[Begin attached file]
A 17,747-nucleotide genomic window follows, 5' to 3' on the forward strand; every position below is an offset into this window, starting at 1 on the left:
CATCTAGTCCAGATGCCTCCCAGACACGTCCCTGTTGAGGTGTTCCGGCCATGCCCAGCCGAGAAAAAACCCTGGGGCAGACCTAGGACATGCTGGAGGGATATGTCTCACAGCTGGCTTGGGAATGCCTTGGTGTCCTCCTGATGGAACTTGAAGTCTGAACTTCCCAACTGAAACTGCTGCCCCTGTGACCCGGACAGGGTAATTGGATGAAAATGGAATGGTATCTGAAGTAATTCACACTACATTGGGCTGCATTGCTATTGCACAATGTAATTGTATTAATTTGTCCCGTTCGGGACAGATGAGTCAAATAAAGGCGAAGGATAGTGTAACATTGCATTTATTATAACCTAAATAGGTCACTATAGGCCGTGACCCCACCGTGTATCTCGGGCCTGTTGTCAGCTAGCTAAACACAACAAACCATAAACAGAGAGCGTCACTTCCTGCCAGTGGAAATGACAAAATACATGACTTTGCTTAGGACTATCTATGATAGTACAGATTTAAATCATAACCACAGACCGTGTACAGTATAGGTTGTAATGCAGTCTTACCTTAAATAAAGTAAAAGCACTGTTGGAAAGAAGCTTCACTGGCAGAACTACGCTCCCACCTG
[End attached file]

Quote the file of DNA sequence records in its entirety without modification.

A 17,747-nucleotide genomic window follows, 5' to 3' on the forward strand; every position below is an offset into this window, starting at 1 on the left:
CATCTAGTCCAGATGCCTCCCAGACACGTCCCTGTTGAGGTGTTCCGGCCATGCCCAGCCGAGAAAAAACCCTGGGGCAGACCTAGGACATGCTGGAGGGATATGTCTCACAGCTGGCTTGGGAATGCCTTGGTGTCCTCCTGATGGAACTTGAAGTCTGAACTTCCCAACTGAAACTGCTGCCCCTGTGACCCGGACAGGGTAATTGGATGAAAATGGAATGGTATCTGAAGTAATTCACACTACATTGGGCTGCATTGCTATTGCACAATGTAATTGTATTAATTTGTCCCGTTCGGGACAGATGAGTCAAATAAAGGCGAAGGATAGTGTAACATTGCATTTATTATAACCTAAATAGGTCACTATAGGCCGTGACCCCACCGTGTATCTCGGGCCTGTTGTCAGCTAGCTAAACACAACAAACCATAAACAGAGAGCGTCACTTCCTGCCAGTGGAAATGACAAAATACATGACTTTGCTTAGGACTATCTATGATAGTACAGATTTAAATCATAACCACAGACCGTGTACAGTATAGGTTGTAATGCAGTCTTACCTTAAATAAAGTAAAAGCACTGTTGGAAAGAAGCTTCACTGGCAGAACTACGCTCCCACCTG